Content Isn't King, After All
Content Isn't King, After All
Last year Direct Marketing News Senior Editor Ryan Joe conducted a Q&A with Skyword CEO Tom Gerace, and something that Gerace said continues to resonate whenever I talk to CMOs about their content-marketing needs.
Here's what Gerace said in response to Joe's question about the factors driving the need for content marketing:
Social has accelerated the need for content because we share good content 6 billion times per month. If a retailer doesn't have content worth sharing, it won't go social. Online sellers need to create significant content to compete in search and social.
Social and a broad range of other factors have
has accelerated the need for content because we share good content 6 billion times per month (!!!) If a retailer company doesn't have content worth sharing, it won't go social get read. Online sellers Companies need to create significant and truly good content to compete, period. in search and social.
The trick, of course, is to know the difference between strong content (think of what the best consulting firms have for years called thought leadership) and trash. As I've written before, it helps to define what you mean by content first.
And then comes the heavy lifting of producing the content. I could—and should—do an entire white paper series on common pitfalls of good-content creation. But here I'll offer up three steps to getting started (none of which has anything to do with writing or creativity).
If I were a marketing professional charged with developing a bunch of blog posts, a white paper series, a by-liner, column, or brief how-to article (again, I'm focusing on the thoughtful stuff), here's how I would begin (let's call it Phase 1):
Consider your culture: The content-friendliness of your organization determines how smooth or bone-chillingly frustrating the process will be from start to finish. I know of one software company whose top subject matter experts (SMEs) are genuine thought leaders (a term tossed around too often, probably), even rock stars, in their domains…yet they feel the same way about blog entries and online columns that most of us feel about the slimiest forms of reality TV. Other cultural questions will give you a better understanding of the scope of your creation process: How many approvals will we need? How difficult will getting those approvals be? How much CYA fear is there? Do we have a gatekeeper to manage (e.g., a marketing, communications, or PR executive who constantly brings up his formative years as a journalist and who seems to relish splattering all drafts with his red pen or Track Changes edits and comments) it all?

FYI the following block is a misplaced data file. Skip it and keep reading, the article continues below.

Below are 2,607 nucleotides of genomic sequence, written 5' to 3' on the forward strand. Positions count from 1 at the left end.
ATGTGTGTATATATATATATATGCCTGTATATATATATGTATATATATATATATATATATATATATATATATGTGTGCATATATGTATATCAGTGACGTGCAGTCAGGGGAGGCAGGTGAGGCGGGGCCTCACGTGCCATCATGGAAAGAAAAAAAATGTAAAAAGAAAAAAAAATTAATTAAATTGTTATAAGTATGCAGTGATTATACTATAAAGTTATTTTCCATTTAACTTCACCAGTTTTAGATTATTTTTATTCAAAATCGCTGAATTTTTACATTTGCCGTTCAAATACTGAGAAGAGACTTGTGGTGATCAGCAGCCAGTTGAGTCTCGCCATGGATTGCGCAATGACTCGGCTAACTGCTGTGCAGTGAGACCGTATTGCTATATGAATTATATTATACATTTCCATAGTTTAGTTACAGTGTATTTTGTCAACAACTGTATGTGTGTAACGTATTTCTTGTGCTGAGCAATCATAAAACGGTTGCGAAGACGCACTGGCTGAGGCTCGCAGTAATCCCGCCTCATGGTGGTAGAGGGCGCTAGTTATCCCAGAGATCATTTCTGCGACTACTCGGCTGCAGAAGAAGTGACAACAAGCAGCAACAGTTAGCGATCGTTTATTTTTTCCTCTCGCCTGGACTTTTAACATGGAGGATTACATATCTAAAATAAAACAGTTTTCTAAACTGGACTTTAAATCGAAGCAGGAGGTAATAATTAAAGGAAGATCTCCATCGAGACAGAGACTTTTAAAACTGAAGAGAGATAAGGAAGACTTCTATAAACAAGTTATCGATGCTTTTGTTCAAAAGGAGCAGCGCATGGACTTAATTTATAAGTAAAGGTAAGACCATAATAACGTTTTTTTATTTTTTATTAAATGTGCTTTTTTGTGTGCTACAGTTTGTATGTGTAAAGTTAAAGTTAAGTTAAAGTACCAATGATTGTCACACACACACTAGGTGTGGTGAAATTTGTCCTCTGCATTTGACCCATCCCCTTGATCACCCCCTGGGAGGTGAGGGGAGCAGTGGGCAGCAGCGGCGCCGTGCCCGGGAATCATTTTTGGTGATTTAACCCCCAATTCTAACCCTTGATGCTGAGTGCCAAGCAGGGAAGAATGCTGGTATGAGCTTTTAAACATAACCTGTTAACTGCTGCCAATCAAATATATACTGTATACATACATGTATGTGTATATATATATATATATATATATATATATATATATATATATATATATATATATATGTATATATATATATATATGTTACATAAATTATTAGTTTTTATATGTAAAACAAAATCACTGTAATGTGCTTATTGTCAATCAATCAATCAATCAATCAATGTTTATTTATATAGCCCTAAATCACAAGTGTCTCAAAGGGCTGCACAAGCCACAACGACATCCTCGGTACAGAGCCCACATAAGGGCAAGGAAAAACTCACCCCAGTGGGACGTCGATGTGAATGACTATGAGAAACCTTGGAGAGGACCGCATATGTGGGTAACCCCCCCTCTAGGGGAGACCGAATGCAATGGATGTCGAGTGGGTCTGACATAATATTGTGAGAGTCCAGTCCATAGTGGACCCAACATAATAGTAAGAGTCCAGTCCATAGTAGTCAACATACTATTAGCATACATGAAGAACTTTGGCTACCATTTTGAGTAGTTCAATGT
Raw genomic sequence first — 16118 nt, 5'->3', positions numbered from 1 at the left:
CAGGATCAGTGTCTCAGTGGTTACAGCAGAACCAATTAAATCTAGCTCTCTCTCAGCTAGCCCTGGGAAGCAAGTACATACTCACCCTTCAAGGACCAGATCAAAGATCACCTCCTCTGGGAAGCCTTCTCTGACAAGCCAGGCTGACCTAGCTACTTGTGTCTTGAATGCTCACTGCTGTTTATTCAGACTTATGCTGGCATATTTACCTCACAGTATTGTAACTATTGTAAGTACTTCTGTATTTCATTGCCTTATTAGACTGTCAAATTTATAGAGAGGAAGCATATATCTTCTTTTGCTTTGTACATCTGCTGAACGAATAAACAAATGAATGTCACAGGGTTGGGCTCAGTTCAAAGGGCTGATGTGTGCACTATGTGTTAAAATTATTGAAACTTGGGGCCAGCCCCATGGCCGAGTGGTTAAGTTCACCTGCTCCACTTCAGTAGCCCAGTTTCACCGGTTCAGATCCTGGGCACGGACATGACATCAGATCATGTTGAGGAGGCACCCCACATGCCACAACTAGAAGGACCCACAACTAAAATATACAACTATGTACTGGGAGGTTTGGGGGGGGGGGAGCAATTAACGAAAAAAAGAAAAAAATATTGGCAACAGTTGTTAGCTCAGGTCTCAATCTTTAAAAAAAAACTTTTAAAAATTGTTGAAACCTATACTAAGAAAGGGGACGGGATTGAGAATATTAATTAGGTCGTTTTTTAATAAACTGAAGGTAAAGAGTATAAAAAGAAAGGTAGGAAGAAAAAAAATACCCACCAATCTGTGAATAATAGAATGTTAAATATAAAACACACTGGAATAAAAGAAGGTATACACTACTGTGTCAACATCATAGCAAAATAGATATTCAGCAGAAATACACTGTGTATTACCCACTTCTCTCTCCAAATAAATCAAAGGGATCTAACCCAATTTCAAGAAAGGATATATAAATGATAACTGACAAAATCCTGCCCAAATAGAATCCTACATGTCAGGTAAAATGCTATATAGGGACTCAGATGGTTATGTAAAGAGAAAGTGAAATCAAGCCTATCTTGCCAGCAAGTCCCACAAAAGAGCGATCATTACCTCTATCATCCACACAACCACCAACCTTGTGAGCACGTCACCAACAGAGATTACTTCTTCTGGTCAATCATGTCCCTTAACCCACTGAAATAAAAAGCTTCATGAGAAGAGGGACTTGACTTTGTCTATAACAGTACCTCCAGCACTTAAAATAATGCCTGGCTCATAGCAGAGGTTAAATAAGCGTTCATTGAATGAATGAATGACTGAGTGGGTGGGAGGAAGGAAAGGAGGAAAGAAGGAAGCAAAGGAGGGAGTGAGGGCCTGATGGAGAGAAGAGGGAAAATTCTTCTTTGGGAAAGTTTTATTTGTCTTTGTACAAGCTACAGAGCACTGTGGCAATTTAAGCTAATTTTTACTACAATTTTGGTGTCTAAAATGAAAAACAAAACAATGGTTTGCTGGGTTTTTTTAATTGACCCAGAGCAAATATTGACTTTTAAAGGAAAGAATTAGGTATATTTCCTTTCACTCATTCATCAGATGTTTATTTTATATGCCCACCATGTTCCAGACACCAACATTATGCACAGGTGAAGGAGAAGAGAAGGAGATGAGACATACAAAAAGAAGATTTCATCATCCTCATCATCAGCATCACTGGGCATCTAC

Pick the right reason and the right vehicle: We need to start a blog. We need to get on Twitter. We need to get on social media. We need to get into that trade magazine/site. We need more eyeballs. Too often, content marketing resembles hopping on the latest dieting or workout trend: “I really have to go gluten-free,” or “I've got to join Cross-Fit.” Well, no you absolutely don't need to do either of those things if you're reasoning is that everyone else is doing it or because a gym opened up in your neighborhood. There are sound medical reasons for eliminating gluten from one's diet (celiac disease, another form of gluten enteropathy that can be determined by a genetic test, or other specific conditions and afflictions). Some workout regimens match your unique physical needs; others do not. The software firm I mentioned above had a compelling business case for taking its content marketing to the next level. However, guess whom it had no luck scheduling calls with to drum up blog ideas? Instead, the firm quickly learned its lesson and enlisted the SMEs to share their thoughts for higher, more formal types of content vehicles, such as business-trade or technical-journal articles (and once those pieces were approved, the marketing folks themselves could tastefully harvest them for blog entries).
Steal a page from journalism (but just one page): Too much capital-J journalism influence on the content-creation can bog down the process with endless edits, can bruise egos, and can burn too many hours with too little to show for it. That said, the classic journalism questions —who, what, when, where, why, and how—are absolutely relevant. I'd suggest placing answers to each those questions atop every draft so you constantly keep in mind:
- Who is your audience?
- What is your message (in one sentence) to that audience?
- When do you intend to post/publish/submit?
- Where (internally or externally; blog entry or article, etc.) are you publishing?
- Why are you investing this time and energy (business rationale)?
- How are you executing the process (three to five steps)?
Good content can be incredibly valuable, like 6-billion-shares-per-month valuable. Creating good content also can be incredibly frustrating and unproductive when it conducted in a less than thoughtful way.